Externalities can be of negative and positive character. Information failure appears when the consumers of particular goods and services are not properly informed about what they consume. The government intervenes creating regulations for the producers and distributors to provide full and relevant information about their goods. The final category of market failure is the inability to provide for the public and collective good. While private goods cannot be restricted, the government can intrude into the issue when it affects common pool goods and results in the exclusion of certain consumers due to price ranges, for example.
Besides, there is another side to the regulations concerning collective or public goods. These goods include such resources as water, electricity, fish in the lakes, wild animals in the forests, they are not owned by anyone, yet they are limited so the government must intrude and establish certain rules concerning the consumption of these goods regardless of the individuals desire to maximize their consumption.
The government serves as a social mediator and prevents the exhaustion of the resources through the limitation of the freedoms of the consumers. This is done in order to avoid the complications and harmful outcomes that may occur in case if a resource such as clean drinking water is exhausted by a community. The absence of regulations of public or collective goods would lead to unlimited consumption. For example, ancient societies did not have such rules which inevitably led to overhunting and overconsumption of big wild animals and caused the starvation of the population and the need to search for new resources or migrate to new territories.
Suppose that you and two friends are going to share a house. You have to decide whether each of you will purchase your own groceries and cook your own meals, or whether you will purchase groceries and cook meals as a group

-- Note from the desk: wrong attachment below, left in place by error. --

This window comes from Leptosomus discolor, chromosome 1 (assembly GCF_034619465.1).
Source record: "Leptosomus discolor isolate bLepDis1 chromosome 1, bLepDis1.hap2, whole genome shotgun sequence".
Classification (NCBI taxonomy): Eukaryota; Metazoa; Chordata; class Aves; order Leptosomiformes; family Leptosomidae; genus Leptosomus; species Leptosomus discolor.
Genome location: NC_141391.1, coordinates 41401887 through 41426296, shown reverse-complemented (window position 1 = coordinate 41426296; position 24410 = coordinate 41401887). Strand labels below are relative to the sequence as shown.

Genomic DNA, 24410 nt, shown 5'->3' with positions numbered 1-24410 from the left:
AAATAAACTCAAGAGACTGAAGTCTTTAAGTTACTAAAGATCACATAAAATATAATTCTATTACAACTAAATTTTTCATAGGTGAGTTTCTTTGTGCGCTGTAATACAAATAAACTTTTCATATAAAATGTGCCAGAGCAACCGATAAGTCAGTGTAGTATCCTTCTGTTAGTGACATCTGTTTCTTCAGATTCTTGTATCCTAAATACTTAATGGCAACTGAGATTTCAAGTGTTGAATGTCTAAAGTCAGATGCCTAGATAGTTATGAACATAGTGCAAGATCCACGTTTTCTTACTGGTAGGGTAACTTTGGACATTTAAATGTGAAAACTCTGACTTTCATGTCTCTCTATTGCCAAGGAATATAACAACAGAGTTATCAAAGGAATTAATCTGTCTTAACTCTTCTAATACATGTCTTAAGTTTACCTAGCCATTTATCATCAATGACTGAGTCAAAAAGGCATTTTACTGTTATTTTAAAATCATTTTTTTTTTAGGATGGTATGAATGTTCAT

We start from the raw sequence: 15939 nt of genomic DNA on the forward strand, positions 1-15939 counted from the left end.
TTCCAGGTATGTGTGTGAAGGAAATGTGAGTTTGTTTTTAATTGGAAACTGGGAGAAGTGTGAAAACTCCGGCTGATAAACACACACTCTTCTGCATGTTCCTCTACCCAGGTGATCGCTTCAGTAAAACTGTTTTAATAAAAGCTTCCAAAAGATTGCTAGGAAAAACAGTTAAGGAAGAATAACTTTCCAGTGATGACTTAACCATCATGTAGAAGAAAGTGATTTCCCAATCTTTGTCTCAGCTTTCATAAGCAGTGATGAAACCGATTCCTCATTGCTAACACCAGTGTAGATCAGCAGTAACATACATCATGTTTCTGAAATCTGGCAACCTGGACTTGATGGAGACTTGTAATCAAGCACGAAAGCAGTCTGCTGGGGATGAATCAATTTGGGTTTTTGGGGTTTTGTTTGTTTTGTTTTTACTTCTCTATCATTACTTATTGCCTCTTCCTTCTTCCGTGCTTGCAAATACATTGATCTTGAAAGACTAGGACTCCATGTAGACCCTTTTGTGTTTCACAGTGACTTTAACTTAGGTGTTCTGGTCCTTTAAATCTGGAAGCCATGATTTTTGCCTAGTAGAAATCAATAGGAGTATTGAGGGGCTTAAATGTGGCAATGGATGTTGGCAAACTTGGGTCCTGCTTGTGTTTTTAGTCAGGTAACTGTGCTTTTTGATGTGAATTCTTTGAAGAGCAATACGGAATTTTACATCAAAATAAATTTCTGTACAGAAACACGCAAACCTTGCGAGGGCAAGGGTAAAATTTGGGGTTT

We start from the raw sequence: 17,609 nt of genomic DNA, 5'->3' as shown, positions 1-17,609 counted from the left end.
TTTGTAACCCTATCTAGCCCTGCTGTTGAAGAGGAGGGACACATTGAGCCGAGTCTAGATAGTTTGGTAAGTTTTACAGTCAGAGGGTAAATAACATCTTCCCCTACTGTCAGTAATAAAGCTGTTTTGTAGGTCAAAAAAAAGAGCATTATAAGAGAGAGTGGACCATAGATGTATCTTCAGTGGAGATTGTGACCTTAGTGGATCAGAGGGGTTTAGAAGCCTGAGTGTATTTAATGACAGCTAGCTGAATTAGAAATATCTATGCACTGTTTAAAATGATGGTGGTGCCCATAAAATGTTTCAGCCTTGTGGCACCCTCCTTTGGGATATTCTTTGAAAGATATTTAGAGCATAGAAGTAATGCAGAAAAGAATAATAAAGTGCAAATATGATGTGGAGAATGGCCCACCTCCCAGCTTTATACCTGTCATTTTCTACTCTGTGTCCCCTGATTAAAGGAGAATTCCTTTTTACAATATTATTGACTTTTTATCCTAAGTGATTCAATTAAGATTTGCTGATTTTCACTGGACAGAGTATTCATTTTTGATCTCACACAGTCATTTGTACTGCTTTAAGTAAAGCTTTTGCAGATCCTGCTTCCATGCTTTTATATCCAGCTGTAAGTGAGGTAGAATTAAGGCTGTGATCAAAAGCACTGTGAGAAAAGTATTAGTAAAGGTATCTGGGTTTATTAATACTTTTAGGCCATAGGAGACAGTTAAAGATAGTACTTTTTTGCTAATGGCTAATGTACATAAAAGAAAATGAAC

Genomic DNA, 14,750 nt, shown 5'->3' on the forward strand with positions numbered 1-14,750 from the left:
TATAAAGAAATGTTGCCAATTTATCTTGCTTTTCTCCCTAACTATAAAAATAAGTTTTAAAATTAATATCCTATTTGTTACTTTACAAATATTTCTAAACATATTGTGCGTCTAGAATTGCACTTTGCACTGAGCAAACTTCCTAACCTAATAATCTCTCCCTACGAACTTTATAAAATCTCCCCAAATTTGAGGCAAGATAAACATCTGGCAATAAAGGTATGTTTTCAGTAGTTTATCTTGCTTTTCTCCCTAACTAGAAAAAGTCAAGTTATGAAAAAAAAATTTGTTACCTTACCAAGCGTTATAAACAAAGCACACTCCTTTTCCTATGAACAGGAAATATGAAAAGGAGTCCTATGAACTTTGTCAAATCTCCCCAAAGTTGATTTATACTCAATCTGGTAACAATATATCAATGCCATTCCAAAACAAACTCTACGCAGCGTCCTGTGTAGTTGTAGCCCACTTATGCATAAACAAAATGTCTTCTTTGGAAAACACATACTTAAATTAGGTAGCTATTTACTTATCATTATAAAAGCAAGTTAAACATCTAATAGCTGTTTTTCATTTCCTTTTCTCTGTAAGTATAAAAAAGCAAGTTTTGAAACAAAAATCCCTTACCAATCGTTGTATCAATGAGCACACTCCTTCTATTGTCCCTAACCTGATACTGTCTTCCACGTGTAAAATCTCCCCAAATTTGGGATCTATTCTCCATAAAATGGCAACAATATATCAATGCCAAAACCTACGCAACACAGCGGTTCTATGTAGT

Pareto effect principle states that if a group of people that shares the same resource works independently then they will undergo an imbalance of goods (Weimer & Vining, 2011). This will occur due to the fact that since the resource is shared, the increase of the welfare of one person will decrease the quality or quantity of goods another individual receives. In the case of a shared house – the house is a resource. The issue concerns the preparation of meals.
Trying to decide whether we should prepare collective meals or cook separately we will have to consider the possible Pareto effect since we cannot divide the kitchen equally into three parts and each has equal conditions for cooking personal meals, we would go for collective cooking. Besides, according to the principle of utilitarianism, all of the three participants will end up having equal goods even though some of us may not be able to contribute equally.
For example, if our incomes are different – this will help each of us contribute to a collective meal based on our financial abilities and create a common good. Such an approach will raise the position of the least advantaged of the friends and increase social equality in the group. Of course, this seems unfair towards the wealthier group members who are forced to share their income with the ones who earn less. This is why some of the individuals might not agree with this kind of division of goods. At the same time, if the society was larger and include more members, the situation would be slightly different.
First of all, sharing one resource such as a house and its kitchen between five people is even more difficult than sharing it between three people. In this case, choosing the collective preparation of meals would be a more likely option from the practical side due to the allocation of utilities such as time and space. Secondly, due to the higher rates of diversity in society redistribution might be less noticeable if the number of wealthier housemates is bigger than the number of those with lower income.